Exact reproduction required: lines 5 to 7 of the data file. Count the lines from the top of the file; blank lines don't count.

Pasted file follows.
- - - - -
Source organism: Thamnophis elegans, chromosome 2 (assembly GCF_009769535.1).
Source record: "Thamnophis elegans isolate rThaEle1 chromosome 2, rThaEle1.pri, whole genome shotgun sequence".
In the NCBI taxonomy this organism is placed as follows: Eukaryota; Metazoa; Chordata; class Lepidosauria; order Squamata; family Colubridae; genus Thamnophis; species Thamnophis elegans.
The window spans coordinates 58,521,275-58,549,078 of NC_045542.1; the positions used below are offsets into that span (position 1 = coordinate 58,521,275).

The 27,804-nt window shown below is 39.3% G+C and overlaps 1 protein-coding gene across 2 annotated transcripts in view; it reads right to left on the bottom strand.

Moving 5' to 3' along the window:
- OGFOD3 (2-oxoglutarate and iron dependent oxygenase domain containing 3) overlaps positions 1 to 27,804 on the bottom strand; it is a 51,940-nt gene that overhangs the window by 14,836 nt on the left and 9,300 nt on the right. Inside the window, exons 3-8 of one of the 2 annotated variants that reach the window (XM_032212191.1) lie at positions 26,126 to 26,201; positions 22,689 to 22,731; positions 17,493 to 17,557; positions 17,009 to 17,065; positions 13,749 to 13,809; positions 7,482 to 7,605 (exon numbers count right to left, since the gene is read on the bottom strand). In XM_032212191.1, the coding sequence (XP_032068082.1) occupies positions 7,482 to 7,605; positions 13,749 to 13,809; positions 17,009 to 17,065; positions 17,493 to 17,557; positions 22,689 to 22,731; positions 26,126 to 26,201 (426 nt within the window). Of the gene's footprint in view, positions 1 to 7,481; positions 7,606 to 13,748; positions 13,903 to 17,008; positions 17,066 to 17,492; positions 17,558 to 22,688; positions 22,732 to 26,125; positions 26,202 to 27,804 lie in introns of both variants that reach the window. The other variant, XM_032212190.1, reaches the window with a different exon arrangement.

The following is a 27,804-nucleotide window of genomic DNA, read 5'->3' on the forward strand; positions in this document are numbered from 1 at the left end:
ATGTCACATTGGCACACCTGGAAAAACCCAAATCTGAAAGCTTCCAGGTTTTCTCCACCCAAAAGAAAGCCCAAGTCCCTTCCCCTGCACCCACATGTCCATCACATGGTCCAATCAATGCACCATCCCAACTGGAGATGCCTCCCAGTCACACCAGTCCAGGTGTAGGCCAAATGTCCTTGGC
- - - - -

The 27,804-nt window shown below is 39.3% G+C and overlaps 1 protein-coding gene across 2 annotated transcripts in view; it reads right to left on the bottom strand.

Moving 5' to 3' along the window:
- OGFOD3 (2-oxoglutarate and iron dependent oxygenase domain containing 3) overlaps positions 1 to 27,804 on the bottom strand; it is a 51,940-nt gene that overhangs the window by 14,836 nt on the left and 9,300 nt on the right. Inside the window, exons 3-8 of one of the 2 annotated variants that reach the window (XM_032212191.1) lie at positions 26,126 to 26,201; positions 22,689 to 22,731; positions 17,493 to 17,557; positions 17,009 to 17,065; positions 13,749 to 13,809; positions 7,482 to 7,605 (exon numbers count right to left, since the gene is read on the bottom strand). In XM_032212191.1, the coding sequence (XP_032068082.1) occupies positions 7,482 to 7,605; positions 13,749 to 13,809; positions 17,009 to 17,065; positions 17,493 to 17,557; positions 22,689 to 22,731; positions 26,126 to 26,201 (426 nt within the window). Of the gene's footprint in view, positions 1 to 7,481; positions 7,606 to 13,748; positions 13,903 to 17,008; positions 17,066 to 17,492; positions 17,558 to 22,688; positions 22,732 to 26,125; positions 26,202 to 27,804 lie in introns of both variants that reach the window. The other variant, XM_032212190.1, reaches the window with a different exon arrangement.